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6 thoughts on ““True Christians” and harmful politics”

  1. Christianity is very credal and is distinguished from Judaism in this regard. Judaism is tribal, based on a community and relationships and is non-credal. I suppose Maimonides did formulate a creed of sorts but if you are Reform that is taken with a grain of salt. Paul seems to have really screwed things up with his nonsense about Abraham believing G-d and it being accounted to him as righteousness. In that passage Paul changed the Jewish-Christian sect into nothing more than a creedal sect pushing one formula about who Jesus was and making that the only criteria for being right with G-d. When you actually look at the passage Paul was referencing Abraham’s “belief” consisted of getting off his tuchus and going to another city where Ha Shem would deal with him. It had nothing to do with reciting a theological formula to gain G-d’e favor as Paul was pushing on his followers. So you say .” I believe God cares more about a person’s heart than whether they aligned with Team Red or Team Blue.” I would go further and say G-d does not care one wit about your theology. He cares only about who are as manifested by what you do. James gives room for this along with other sections of the New Testament so you don’t have to believe Paul about anything except perhaps the one time he said he thinks he had the Spirit’s mind in what he was relaying.

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  2. I can’t begin to tell you how much it means to me that you’re able to share your thoughts so clearly. I so needed to hear this today (and probably tomorrow, and almost certainly again next week.)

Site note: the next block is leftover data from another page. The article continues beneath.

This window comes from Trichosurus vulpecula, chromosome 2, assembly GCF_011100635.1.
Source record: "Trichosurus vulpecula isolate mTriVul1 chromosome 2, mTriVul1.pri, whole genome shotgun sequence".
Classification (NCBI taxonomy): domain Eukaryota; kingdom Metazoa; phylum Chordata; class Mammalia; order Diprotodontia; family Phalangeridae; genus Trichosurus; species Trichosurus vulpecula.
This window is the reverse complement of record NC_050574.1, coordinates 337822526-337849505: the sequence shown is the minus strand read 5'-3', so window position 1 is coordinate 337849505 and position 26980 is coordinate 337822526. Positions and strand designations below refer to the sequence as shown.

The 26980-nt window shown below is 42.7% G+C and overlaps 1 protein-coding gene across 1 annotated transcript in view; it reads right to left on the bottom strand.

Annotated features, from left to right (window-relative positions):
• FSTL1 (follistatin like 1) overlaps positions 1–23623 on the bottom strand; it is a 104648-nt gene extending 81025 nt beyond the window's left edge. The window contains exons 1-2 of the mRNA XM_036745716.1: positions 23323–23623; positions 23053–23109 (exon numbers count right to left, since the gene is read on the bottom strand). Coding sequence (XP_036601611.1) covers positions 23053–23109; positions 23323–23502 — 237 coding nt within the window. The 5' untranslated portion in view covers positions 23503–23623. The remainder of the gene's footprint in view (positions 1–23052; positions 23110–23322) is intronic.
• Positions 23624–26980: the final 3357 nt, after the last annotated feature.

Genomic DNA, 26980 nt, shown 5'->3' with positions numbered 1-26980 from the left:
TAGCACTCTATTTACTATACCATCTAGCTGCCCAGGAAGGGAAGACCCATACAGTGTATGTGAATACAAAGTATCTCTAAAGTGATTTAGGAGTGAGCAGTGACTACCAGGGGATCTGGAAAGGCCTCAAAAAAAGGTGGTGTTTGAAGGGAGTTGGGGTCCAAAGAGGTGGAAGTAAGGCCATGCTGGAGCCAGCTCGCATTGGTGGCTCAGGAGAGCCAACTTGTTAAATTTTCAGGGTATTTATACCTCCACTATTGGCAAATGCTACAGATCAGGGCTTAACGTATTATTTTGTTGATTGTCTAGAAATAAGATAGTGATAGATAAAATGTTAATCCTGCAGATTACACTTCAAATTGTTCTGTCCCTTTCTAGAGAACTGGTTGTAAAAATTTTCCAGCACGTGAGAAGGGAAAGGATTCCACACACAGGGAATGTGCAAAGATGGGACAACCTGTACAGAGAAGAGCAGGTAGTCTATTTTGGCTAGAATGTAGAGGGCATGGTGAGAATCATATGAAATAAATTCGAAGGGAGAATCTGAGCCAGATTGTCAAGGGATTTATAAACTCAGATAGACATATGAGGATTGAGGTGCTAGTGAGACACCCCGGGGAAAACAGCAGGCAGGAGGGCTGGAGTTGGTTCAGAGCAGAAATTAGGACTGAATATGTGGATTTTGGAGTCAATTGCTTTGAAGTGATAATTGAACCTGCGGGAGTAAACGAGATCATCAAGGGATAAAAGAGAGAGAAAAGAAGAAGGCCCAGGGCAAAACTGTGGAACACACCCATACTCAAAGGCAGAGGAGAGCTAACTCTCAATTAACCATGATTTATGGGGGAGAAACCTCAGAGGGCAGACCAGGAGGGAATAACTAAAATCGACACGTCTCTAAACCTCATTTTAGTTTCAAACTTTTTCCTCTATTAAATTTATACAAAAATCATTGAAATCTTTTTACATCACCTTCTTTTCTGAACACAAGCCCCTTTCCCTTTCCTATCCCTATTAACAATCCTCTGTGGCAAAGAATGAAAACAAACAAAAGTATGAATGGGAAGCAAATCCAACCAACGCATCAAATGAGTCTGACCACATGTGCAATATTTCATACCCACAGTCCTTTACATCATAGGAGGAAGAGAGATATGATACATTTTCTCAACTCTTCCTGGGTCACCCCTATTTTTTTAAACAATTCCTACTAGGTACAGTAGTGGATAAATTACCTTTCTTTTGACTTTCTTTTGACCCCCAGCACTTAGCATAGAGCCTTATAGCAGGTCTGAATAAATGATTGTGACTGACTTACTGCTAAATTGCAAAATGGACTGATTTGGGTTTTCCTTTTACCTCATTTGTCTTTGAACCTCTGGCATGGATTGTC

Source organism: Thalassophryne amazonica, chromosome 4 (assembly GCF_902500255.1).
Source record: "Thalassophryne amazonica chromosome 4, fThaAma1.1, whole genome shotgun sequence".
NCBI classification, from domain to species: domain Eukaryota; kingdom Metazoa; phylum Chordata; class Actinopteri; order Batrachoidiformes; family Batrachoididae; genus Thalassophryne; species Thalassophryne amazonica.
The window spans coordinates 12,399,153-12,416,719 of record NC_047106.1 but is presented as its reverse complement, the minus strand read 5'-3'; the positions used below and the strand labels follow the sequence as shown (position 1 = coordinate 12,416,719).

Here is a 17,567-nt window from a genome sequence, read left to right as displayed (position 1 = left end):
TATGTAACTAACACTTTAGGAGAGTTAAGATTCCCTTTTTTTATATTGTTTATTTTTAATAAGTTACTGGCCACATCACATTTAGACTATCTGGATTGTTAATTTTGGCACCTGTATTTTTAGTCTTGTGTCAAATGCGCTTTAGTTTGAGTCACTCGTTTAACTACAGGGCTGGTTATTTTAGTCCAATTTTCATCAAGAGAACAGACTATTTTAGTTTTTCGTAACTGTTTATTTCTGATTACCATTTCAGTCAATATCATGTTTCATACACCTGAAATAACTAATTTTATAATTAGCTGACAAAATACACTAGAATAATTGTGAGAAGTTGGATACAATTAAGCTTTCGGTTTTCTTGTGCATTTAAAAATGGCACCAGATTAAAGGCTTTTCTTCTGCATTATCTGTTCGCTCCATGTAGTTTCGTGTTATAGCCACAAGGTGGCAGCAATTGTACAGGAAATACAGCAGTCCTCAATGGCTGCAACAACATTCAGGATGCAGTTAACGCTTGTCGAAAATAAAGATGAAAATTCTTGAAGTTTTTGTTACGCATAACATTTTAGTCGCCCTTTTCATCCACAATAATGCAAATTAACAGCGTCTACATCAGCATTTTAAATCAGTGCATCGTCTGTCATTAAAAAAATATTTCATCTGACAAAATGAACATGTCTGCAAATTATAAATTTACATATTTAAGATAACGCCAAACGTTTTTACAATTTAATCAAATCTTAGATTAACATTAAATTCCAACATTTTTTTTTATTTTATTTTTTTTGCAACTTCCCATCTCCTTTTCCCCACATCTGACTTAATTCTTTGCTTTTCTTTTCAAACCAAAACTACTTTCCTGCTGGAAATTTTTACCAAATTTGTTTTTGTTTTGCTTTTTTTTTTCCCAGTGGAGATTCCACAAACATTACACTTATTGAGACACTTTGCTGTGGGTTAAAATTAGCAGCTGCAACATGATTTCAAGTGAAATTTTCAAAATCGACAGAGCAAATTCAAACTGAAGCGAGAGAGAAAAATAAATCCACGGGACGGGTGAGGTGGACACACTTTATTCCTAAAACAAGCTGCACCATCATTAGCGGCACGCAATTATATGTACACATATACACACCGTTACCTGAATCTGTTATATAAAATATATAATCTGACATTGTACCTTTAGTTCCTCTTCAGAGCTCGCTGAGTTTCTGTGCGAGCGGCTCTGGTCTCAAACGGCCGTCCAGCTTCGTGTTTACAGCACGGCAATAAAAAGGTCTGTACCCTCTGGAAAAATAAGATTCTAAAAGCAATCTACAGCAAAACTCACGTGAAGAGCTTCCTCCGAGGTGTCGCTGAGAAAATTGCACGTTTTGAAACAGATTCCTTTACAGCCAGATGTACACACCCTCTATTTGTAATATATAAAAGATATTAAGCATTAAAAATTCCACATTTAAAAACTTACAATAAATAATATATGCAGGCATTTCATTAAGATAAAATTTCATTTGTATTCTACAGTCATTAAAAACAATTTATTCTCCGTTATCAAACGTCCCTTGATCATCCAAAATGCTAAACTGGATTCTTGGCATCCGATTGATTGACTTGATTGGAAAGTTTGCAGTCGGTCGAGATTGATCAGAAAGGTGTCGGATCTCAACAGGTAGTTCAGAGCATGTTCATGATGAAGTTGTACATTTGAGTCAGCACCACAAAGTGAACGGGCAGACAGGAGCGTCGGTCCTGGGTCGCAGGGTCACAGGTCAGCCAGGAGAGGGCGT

I think too many Christians have forgotten how to rebuke in love, or how to do anything in love. We seem to have gotten deeply into clanging gong territory as a faith.

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  3. “I believe God cares more about a person’s heart than whether they aligned with Team Red or Team Blue.” I think every religious tradition, at its best and most simple comes down to this, regardless of creeds and whether it had one God or many. I ancient Egypt they believed that the judgment of the deceased came with the weighing of the heart against a feather. A story from the Islamic tradition tells of a man who comes before The Throne and God asks, “Do you know why I have forgiven you?” The man recounts all his good deeds and faithful following of the practices of prayer and such, and is told no, those are not the reason. He is reminded of a winter night he found a freezing kitten and took it home, and God says, “Because you took pity on that cat, I take pity on you.” The stories that make this point are innumerable. It’s about love.

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  4. It helps to look at faith as a spectrum, with Jesus on one end, and complete godlessness on the other, rather than as a coin with “belief” on one side and “unbelief” on the other.

    Where do other religions fit into this view–ones that don’t regard Jesus as (a) god, but aren’t godless?

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  5. When GK Chesterton was asked to write on “what is wrong with the world today” his answer was short and like your’s” “I am.” I confess, I am the worst Christian I know, but what does “Christian” mean in these days of hijacked terms and meaningless words. Nevertheless, I walk with the One who made me for Himself.